Chemical-phobia is in full bloom this spring. Terrifying headlines on cancer risks, infertility, impaired sexual development and more have plastic bottles and rubber duckies being pulled off store shelves.
But the risks aren't real - the scary "news" is an artifact of a research method that falsely reports dangers in chemicals that don't harm our health. Applied across the board, it would lead to bans on about half the chemicals in the world -- including the ones in nature.
Fear gets our attention, and most reporters and editors are ignorant about the relevant science -- so the media have been blaring similar studies for decades. With politicians just as clueless, the error has led to bans on cyclamates (1969) and red dye No. 2 (1976) -- plus the mother of all scares in 1989, over Alar on apples.
Nalgene announced this month that it will stop using the chemical BPA in making its bottles, after stores like Wal-mart and CVS pulled BPA-containing products. This followed a government report expressing "some concern" about BPA having possible "neural and behavioral effects" and possibly causing cancer or early puberty.
Earlier this year, California banned toys (like rubber duckies) that contain phthalates to "protect the health of children." Similar national legislation is pending. Critics claim that phthalates (which make plastic flexible) induce cancer and various sexual abnormalities.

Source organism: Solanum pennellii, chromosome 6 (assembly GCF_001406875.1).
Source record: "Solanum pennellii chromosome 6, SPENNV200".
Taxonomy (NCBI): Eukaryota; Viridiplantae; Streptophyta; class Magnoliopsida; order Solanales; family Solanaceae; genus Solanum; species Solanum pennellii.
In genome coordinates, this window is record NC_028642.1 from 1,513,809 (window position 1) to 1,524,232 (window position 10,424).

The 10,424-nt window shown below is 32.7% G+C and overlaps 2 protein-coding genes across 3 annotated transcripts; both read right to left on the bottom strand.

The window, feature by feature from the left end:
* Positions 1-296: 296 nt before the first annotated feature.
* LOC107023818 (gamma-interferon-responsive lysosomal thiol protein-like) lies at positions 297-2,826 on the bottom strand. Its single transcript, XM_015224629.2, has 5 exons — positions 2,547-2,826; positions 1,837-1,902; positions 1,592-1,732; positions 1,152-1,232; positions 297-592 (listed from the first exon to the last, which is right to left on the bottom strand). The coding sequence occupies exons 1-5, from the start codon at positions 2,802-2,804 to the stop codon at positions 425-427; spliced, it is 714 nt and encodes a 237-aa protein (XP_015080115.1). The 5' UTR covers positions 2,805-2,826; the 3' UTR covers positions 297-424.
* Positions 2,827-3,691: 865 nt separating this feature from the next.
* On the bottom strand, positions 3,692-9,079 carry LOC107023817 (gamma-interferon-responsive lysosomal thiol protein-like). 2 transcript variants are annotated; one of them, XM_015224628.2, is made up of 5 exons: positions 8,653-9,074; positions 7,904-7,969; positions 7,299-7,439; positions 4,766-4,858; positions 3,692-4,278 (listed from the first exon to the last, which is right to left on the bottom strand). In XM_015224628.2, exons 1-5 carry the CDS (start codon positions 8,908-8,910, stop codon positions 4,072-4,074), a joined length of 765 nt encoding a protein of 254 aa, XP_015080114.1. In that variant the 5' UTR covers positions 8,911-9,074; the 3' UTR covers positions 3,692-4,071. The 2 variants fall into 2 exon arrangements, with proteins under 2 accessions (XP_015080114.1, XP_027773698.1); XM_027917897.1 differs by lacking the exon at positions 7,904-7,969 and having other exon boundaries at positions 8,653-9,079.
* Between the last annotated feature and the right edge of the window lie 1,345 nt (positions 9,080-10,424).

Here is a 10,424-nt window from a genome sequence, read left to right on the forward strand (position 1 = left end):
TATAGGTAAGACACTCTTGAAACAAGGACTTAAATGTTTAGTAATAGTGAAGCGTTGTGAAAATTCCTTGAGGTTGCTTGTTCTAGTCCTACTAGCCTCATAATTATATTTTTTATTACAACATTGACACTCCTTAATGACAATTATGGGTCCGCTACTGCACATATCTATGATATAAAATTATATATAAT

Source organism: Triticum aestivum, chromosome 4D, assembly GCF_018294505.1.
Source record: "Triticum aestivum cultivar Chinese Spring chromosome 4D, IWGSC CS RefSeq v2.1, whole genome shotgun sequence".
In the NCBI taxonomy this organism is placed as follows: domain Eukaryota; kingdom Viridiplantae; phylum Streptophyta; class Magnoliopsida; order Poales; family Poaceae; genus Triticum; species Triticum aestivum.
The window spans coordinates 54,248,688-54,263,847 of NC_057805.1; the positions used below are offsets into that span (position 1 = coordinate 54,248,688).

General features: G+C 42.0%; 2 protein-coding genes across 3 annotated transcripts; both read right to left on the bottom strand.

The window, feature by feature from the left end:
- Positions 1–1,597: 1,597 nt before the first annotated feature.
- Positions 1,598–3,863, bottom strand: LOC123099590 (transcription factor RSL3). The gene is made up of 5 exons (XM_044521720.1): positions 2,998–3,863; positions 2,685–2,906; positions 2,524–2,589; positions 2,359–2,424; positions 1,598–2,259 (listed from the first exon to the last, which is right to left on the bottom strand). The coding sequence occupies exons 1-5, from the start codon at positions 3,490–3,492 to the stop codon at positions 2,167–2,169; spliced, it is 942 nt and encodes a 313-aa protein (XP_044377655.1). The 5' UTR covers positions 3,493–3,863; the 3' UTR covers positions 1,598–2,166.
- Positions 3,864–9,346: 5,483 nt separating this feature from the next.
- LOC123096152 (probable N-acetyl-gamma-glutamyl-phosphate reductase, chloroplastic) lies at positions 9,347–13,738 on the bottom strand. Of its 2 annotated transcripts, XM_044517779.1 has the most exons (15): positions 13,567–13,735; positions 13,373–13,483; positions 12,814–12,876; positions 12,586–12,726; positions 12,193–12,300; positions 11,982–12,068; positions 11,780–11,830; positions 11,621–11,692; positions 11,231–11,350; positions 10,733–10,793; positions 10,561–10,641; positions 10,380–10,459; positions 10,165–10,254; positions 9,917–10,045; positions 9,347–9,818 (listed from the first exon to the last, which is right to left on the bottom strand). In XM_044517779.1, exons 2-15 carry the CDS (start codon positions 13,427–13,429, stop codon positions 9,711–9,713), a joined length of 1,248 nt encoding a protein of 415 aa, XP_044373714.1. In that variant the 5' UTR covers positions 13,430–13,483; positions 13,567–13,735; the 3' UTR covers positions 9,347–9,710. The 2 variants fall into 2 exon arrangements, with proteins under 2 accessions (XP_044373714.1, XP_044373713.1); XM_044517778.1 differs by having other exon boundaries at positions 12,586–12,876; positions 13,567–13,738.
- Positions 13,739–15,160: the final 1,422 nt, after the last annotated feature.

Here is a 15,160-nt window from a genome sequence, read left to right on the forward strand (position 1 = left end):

Again, this is much ado about nothing. Both BPA and phthalates have been in common use for decades. Each has been studied intensely; scientists at the Food and Drug Administration (FDA) and Consumer Product Safety Commission (CPSC) report that they pose no hazard. Any "dose" of either that makes it into our system is truly minute -- less than a fraction of a grain of salt a day.
So what is the basis for the claims of danger? Studies that dose rats with massive amounts of the "suspect" chemical.
The reality is, these studies don't predict human risk. But they are relatively easy to do (sorry, rats) -- and they win headlines.
Psychiatrists tell us that chemicals like BPA and phthalates -- unfamiliar to us, and invisible -- are the perfect focus for fear. Add claims that they may harm children, and you create the perfect storm of fear and outrage. Decision-making grows irrational, with consumers willing to purge the suspect substance without even considering the safety profile of the alternative chemicals (which may well be less tested).
Scientists largely remain mute while the risks are being hyped and science distorted. Reporters typically don't call experts who won't give the desired scare quote -- while officials at the FDA and CSPC have to worry about backlash from their political masters. (Neither agency, though on record that BPA and phthalates are safe, has issued updated statements to calm fears.)
Corporations end up caving, abandoning perfectly safe products, because it's just not worth the money to fight the hysteria. The withdrawals and product -- reformulations are extremely costly, leading to higher prices but not an iota of improved safety. Each time it happens, another useful product of technology vanishes.
It all recalls a cartoon I saw years ago: A naked man gazes at his empty closet, exclaiming, "Oh, my -- they banned everything."